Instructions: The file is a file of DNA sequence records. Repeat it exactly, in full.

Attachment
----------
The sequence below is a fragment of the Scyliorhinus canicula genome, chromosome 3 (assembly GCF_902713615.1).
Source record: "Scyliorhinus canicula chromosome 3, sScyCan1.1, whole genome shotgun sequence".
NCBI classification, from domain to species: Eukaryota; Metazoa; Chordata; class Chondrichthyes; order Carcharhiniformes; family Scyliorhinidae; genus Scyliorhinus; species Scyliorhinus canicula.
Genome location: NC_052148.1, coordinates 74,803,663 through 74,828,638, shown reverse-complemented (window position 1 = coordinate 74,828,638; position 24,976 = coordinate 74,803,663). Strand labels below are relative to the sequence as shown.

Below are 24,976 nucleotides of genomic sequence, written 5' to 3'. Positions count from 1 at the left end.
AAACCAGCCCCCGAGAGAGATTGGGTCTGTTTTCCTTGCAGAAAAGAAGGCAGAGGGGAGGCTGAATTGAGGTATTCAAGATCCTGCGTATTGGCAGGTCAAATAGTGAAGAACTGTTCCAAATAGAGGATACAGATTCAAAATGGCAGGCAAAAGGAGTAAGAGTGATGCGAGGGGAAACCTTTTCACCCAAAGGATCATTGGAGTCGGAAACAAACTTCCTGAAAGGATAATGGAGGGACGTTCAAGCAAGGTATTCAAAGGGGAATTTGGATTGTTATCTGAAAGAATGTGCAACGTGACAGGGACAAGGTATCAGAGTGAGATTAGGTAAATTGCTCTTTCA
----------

The sequence below is a fragment of the Scyliorhinus canicula genome, chromosome 3 (assembly GCF_902713615.1).
Source record: "Scyliorhinus canicula chromosome 3, sScyCan1.1, whole genome shotgun sequence".
NCBI classification, from domain to species: Eukaryota; Metazoa; Chordata; class Chondrichthyes; order Carcharhiniformes; family Scyliorhinidae; genus Scyliorhinus; species Scyliorhinus canicula.
Genome location: NC_052148.1, coordinates 74,803,663 through 74,828,638, shown reverse-complemented (window position 1 = coordinate 74,828,638; position 24,976 = coordinate 74,803,663). Strand labels below are relative to the sequence as shown.

Below are 24,976 nucleotides of genomic sequence, written 5' to 3'. Positions count from 1 at the left end.
AAACCAGCCCCCGAGAGAGATTGGGTCTGTTTTCCTTGCAGAAAAGAAGGCAGAGGGGAGGCTGAATTGAGGTATTCAAGATCCTGCGTATTGGCAGGTCAAATAGTGAAGAACTGTTCCAAATAGAGGATACAGATTCAAAATGGCAGGCAAAAGGAGTAAGAGTGATGCGAGGGGAAACCTTTTCACCCAAAGGATCATTGGAGTCGGAAACAAACTTCCTGAAAGGATAATGGAGGGACGTTCAAGCAAGGTATTCAAAGGGGAATTTGGATTGTTATCTGAAAGAATGTGCAACGTGACAGGGACAAGGTATCAGAGTGAGATTAGGTAAATTGCTCTTTCA